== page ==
While no two supply chains are ever the same, most leadership teams have found they are trying to accomplish one common goal: to bring together numbers complex systems and relationships into usable information that improves their customer experience.

A standard supply chain begins with production, which for most is done through a purchase order, and ends by delivering the goods to the customer who can either be a business (B2B) or retail consumer (B2C). What differentiates good companies from great ones is how efficient their supply chains are.

Let’s take a look at the path data must travel along a typical supply chain and what it takes to get from purchase order to delivery.

There are three different management and tracking systems within a supply chain to provide the information needed to shippers: PO Management, Standard Tracking and Inventory Management.

A good supply chain will involve all three systems. But inevitably issues can, and often do, arise when three different data applications don’t communicate with each other.  Coupled with human error, clean data that can be used for analytical management is often difficult to achieve without a dedicated effort.

The redundancy of multiple systems can lead to:

  • Lack of compliance
  • Zero transparency
  • No accountability

What great companies can do is automate all three applications into a single supply chain function which provides a centralized source for connected data and visibility. This allows businesses to ensure that the data being captured is accurate and consistent, instead of relying on fragmented information from disconnected teams.

For example, let’s take a look at the typical amount of communication and information that is transferred between parties in a standard supply chain.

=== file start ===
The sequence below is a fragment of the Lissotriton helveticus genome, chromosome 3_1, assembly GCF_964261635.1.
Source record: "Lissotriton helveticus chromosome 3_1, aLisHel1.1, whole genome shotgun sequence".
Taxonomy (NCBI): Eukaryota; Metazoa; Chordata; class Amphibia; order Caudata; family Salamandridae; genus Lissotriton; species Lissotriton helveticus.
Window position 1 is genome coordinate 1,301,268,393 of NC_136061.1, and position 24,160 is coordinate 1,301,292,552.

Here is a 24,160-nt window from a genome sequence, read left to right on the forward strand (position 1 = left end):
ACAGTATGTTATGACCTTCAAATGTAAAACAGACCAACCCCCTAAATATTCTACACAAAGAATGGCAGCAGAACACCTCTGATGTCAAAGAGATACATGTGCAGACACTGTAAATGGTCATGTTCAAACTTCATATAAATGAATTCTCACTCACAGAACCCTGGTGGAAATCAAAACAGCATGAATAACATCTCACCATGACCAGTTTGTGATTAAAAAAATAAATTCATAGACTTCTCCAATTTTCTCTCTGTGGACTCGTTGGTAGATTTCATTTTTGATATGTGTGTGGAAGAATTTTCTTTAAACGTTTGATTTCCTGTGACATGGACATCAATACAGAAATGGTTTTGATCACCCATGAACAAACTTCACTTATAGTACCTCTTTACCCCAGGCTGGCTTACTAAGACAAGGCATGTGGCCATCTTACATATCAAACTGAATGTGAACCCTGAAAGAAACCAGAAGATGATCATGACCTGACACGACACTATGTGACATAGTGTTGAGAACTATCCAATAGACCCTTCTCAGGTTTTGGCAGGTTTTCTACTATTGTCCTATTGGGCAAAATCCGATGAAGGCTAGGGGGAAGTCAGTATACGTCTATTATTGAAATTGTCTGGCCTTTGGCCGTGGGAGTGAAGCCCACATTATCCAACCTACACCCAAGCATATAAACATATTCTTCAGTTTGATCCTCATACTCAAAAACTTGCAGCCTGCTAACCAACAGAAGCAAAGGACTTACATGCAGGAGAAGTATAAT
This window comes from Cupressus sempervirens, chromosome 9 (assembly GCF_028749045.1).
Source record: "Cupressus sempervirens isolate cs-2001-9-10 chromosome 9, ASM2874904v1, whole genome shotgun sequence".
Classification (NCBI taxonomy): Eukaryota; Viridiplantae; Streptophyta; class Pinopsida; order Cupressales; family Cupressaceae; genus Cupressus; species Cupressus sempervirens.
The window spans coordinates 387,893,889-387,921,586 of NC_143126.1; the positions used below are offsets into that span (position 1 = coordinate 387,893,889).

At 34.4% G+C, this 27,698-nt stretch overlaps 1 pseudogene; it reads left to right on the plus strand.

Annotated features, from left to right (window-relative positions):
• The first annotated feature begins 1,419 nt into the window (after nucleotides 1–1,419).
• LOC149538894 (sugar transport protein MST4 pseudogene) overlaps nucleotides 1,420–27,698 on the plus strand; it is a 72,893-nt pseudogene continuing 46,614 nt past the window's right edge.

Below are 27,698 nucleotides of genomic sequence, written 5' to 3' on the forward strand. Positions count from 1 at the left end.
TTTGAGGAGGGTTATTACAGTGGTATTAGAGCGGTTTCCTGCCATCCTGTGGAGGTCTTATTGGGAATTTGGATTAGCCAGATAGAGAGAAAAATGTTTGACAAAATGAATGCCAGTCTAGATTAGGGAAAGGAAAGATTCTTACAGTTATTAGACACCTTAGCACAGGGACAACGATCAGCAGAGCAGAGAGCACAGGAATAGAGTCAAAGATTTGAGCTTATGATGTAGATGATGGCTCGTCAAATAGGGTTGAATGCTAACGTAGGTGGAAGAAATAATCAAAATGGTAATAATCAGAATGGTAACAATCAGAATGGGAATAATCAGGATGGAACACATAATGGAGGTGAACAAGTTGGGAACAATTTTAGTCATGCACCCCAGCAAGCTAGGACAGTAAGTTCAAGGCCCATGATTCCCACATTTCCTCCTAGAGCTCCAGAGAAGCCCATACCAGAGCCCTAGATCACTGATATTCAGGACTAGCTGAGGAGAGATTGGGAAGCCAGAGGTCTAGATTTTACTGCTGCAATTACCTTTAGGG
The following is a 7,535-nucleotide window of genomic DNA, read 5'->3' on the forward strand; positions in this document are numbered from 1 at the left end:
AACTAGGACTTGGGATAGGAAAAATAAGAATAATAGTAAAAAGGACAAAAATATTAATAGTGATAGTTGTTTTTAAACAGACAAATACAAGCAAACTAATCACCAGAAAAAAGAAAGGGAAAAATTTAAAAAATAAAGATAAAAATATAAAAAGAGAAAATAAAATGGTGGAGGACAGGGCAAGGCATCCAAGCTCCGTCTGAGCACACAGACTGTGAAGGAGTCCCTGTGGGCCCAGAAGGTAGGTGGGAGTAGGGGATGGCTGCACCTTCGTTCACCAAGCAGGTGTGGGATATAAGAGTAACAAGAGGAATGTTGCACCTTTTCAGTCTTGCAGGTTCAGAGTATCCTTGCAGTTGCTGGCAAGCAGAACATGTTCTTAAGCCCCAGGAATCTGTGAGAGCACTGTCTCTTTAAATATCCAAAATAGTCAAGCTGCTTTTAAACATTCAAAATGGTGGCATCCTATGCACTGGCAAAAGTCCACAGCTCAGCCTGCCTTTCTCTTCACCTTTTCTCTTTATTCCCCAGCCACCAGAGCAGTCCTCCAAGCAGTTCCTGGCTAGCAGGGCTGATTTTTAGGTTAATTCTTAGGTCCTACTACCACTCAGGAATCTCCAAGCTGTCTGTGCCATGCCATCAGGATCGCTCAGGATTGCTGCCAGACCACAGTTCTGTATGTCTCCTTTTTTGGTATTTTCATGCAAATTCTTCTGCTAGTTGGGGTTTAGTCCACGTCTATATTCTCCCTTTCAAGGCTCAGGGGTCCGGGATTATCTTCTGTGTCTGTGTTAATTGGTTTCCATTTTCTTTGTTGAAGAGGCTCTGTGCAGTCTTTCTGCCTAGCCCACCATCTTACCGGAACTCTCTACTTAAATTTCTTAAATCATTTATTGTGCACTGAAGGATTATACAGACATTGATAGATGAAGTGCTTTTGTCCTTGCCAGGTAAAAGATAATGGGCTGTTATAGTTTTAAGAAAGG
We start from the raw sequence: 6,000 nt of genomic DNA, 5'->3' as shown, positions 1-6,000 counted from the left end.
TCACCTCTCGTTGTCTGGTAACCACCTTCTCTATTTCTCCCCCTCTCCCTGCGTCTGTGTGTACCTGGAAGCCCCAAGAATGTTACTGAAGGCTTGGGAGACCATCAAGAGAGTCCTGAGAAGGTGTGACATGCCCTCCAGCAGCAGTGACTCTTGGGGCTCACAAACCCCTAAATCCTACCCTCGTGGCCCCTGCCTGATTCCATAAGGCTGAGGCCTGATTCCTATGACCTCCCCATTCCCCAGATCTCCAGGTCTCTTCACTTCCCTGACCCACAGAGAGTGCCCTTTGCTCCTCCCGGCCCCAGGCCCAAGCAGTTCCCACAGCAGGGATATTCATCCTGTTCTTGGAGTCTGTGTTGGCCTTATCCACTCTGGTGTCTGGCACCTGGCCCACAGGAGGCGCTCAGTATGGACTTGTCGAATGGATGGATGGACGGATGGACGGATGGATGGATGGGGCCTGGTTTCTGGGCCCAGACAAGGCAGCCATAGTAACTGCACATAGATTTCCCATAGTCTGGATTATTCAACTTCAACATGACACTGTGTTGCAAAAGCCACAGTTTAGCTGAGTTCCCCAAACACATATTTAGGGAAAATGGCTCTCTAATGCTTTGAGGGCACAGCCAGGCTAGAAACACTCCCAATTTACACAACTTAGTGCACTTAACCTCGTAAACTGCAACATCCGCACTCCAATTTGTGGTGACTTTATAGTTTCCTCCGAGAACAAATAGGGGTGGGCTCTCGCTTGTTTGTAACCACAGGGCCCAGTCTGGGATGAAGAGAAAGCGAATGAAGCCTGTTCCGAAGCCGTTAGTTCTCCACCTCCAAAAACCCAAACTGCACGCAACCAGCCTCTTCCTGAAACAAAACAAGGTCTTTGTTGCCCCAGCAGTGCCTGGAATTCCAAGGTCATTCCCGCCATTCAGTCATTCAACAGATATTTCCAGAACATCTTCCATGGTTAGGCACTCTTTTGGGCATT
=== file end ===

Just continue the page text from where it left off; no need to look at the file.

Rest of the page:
In total, over 15 emails can be needed to complete even for a basic, single shipment.  The more complex or time-sensitive a shipment is, the more coordination is needed to move it throughout the supply chain. Taking into account the number of annual shipments a company moves; the number of managerial factors and communication overhead can exponentially increase to overwhelming levels.

Now, if we look at how this same supply chain might look through the lens of automation, things start to look much more manageable.

 Prior to the purchase order being created, there will still need to be some emails between Engineering, Sourcing, Sales and the Purchasing departments. But once the order has been created, it can be uploaded into the supply chain automation application at which point each party in the shipment process can upload their required information.  Each party can perform their functions in a centralized platform and hold each other accountable.  This reduces the chance of miscommunication and redundancy between teams.

Restrictions can be added to different parties in the process such as the Sales team. They can be permitted to view the status of a shipment but not have the authorization to make decisions on it. This allows them to notify customers, if needed, on where their orders are in the production process, but can restrict different parties from approving rush orders with International Vendors.

Ultimately, supply chain automation allows a company to see processes and have communication that they otherwise would not have had prior to its availability.


By connecting multiple systems and reconciling the information that feeds back and forth, a supply chain management tool is able to provide clean data to feed integrated reporting, scorecards, and decision-making dashboards.

Some of the most popular management reporting includes:


If the answer is yes, but you are still dealing with Excel-based reporting, there is optimization being left on the table.   Green Engineered Management (GEM) powered by Green Worldwide Shipping is a powerful platform that creates supply chain transparency that makes your data work for you.

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